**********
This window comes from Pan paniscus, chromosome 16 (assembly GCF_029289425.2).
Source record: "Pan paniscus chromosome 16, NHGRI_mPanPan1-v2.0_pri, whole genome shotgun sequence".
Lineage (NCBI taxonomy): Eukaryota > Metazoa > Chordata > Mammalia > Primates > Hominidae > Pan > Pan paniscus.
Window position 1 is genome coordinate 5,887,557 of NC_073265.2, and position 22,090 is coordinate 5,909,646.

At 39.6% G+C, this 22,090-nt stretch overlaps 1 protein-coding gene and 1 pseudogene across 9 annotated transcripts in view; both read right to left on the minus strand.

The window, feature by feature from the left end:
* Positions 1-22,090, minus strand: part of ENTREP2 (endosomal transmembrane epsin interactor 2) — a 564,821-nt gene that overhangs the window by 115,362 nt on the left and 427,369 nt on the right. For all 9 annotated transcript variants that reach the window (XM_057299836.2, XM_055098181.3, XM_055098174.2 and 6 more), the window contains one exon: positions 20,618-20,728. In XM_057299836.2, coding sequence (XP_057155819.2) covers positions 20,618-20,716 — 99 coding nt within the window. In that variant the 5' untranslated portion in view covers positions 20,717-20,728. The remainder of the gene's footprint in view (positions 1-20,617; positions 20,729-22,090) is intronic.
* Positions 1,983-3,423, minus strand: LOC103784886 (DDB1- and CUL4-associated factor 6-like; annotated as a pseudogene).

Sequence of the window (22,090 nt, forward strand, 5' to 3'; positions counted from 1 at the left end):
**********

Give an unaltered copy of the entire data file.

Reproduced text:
This window comes from Pan paniscus, chromosome 16 (assembly GCF_029289425.2).
Source record: "Pan paniscus chromosome 16, NHGRI_mPanPan1-v2.0_pri, whole genome shotgun sequence".
Lineage (NCBI taxonomy): Eukaryota > Metazoa > Chordata > Mammalia > Primates > Hominidae > Pan > Pan paniscus.
Window position 1 is genome coordinate 5,887,557 of NC_073265.2, and position 22,090 is coordinate 5,909,646.

At 39.6% G+C, this 22,090-nt stretch overlaps 1 protein-coding gene and 1 pseudogene across 9 annotated transcripts in view; both read right to left on the minus strand.

The window, feature by feature from the left end:
* Positions 1-22,090, minus strand: part of ENTREP2 (endosomal transmembrane epsin interactor 2) — a 564,821-nt gene that overhangs the window by 115,362 nt on the left and 427,369 nt on the right. For all 9 annotated transcript variants that reach the window (XM_057299836.2, XM_055098181.3, XM_055098174.2 and 6 more), the window contains one exon: positions 20,618-20,728. In XM_057299836.2, coding sequence (XP_057155819.2) covers positions 20,618-20,716 — 99 coding nt within the window. In that variant the 5' untranslated portion in view covers positions 20,717-20,728. The remainder of the gene's footprint in view (positions 1-20,617; positions 20,729-22,090) is intronic.
* Positions 1,983-3,423, minus strand: LOC103784886 (DDB1- and CUL4-associated factor 6-like; annotated as a pseudogene).

Sequence of the window (22,090 nt, forward strand, 5' to 3'; positions counted from 1 at the left end):